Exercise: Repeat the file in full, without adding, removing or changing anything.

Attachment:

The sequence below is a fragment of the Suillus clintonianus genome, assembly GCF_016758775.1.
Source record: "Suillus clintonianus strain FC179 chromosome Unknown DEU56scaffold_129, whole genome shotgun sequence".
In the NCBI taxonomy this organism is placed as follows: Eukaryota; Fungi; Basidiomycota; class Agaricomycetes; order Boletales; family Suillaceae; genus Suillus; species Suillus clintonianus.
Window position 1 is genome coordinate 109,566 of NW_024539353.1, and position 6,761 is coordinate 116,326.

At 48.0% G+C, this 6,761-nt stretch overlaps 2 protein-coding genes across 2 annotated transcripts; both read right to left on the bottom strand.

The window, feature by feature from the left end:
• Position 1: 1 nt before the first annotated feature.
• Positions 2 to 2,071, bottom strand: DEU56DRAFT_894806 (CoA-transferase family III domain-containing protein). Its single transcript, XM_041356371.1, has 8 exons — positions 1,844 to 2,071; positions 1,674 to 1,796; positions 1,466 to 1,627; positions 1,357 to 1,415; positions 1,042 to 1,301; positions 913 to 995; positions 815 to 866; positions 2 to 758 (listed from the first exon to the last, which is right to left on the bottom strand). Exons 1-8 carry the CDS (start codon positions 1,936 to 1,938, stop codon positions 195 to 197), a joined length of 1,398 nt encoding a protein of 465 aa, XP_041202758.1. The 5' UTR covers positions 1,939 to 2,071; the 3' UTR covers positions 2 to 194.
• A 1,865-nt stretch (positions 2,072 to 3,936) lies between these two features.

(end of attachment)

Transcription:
The sequence below is a fragment of the Suillus clintonianus genome, assembly GCF_016758775.1.
Source record: "Suillus clintonianus strain FC179 chromosome Unknown DEU56scaffold_129, whole genome shotgun sequence".
In the NCBI taxonomy this organism is placed as follows: Eukaryota; Fungi; Basidiomycota; class Agaricomycetes; order Boletales; family Suillaceae; genus Suillus; species Suillus clintonianus.
Window position 1 is genome coordinate 109,566 of NW_024539353.1, and position 6,761 is coordinate 116,326.

At 48.0% G+C, this 6,761-nt stretch overlaps 2 protein-coding genes across 2 annotated transcripts; both read right to left on the bottom strand.

The window, feature by feature from the left end:
• Position 1: 1 nt before the first annotated feature.
• Positions 2 to 2,071, bottom strand: DEU56DRAFT_894806 (CoA-transferase family III domain-containing protein). Its single transcript, XM_041356371.1, has 8 exons — positions 1,844 to 2,071; positions 1,674 to 1,796; positions 1,466 to 1,627; positions 1,357 to 1,415; positions 1,042 to 1,301; positions 913 to 995; positions 815 to 866; positions 2 to 758 (listed from the first exon to the last, which is right to left on the bottom strand). Exons 1-8 carry the CDS (start codon positions 1,936 to 1,938, stop codon positions 195 to 197), a joined length of 1,398 nt encoding a protein of 465 aa, XP_041202758.1. The 5' UTR covers positions 1,939 to 2,071; the 3' UTR covers positions 2 to 194.
• A 1,865-nt stretch (positions 2,072 to 3,936) lies between these two features.